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In a formalism of topdown design, we consider the decomposition of behavioral specifications into interacting sequential components. The higher level of description specifies the operations to be performed in a major computation step. The goal is to incorporate a given interface specification in a lowerlevel specification that accounts for interactions with and among sequential components. This construction generalizes the earlier formalism of system factorization [14] to include interface protocols. It expands on the objectives of highlevel synthesis by considering controlsynchronization loops in scheduling. This paper presents a specification language for sequential process interaction and develops an interpretation based on finitestatemachines. Operations of minimization, composition and complementation are defined; the last of these being the key to topdown decomposition. A small example is used to illustrate the ideas. Keyword Codes: B.4.3; B.4.4; F.3.1 Keywords: Input/Outp...
Modelling a Subclass of CMOS Circuits using a Process Algebra
, 1999
"... In this paper we introduce a technique for modelling a subclass of CMOS circuits using the Circal process algebra. We first introduce the basic techniques for modelling hardware in an event based formalism, such as a process algebra: the levelbased and the transitionbased modelling techniques. The ..."
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Cited by 2 (2 self)
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In this paper we introduce a technique for modelling a subclass of CMOS circuits using the Circal process algebra. We first introduce the basic techniques for modelling hardware in an event based formalism, such as a process algebra: the levelbased and the transitionbased modelling techniques. Then we show how to model pMOS and nMOS transistors and how to connect them for modelling a subclass of CMOS circuits which are used in the design of asynchronous hardware.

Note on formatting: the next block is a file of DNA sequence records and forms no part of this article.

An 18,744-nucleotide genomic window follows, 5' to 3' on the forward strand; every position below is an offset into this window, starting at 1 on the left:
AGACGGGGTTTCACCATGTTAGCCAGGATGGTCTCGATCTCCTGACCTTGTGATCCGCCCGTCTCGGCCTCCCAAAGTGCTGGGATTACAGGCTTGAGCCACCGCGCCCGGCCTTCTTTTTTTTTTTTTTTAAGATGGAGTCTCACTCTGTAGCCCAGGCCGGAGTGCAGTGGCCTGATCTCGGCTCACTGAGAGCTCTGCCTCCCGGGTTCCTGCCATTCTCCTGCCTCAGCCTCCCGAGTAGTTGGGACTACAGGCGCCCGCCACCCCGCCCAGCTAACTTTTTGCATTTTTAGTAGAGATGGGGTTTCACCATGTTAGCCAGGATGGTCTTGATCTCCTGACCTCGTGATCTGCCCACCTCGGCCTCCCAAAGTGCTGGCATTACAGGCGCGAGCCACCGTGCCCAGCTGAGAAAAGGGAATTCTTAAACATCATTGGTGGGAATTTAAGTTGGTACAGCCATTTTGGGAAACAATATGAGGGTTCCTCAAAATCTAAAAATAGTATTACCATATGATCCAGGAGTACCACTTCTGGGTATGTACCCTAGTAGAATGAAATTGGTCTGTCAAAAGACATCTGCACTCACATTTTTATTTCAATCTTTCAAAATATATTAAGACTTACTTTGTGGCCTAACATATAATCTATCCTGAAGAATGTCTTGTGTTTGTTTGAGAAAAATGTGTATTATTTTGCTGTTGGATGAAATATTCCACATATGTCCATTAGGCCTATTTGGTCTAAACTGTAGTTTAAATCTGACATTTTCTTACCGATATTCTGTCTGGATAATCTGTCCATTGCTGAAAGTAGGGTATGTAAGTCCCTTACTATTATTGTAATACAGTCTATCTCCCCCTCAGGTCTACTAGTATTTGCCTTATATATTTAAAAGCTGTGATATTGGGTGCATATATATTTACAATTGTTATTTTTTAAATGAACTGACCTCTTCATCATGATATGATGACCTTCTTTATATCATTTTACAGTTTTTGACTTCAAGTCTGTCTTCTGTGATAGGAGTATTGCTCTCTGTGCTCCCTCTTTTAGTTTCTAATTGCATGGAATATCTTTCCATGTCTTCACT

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"... o verify is to prove the truth of something by presenting evidence for it. ” To benefit from this dictionarylike, generic definition, we must tailor it to the particular domain we want to consider: the design of hardware. Every design, no matter how strategic or complex, requires multifaceted verif ..."
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o verify is to prove the truth of something by presenting evidence for it. ” To benefit from this dictionarylike, generic definition, we must tailor it to the particular domain we want to consider: the design of hardware. Every design, no matter how strategic or complex, requires multifaceted verification before marketing. Starting from final manufacturing and moving back through previous phases of the process, we might find many objects for verification. LOWlevel design rules, timing, highlevel design rules, firmware, functional correctness, and base software might attract our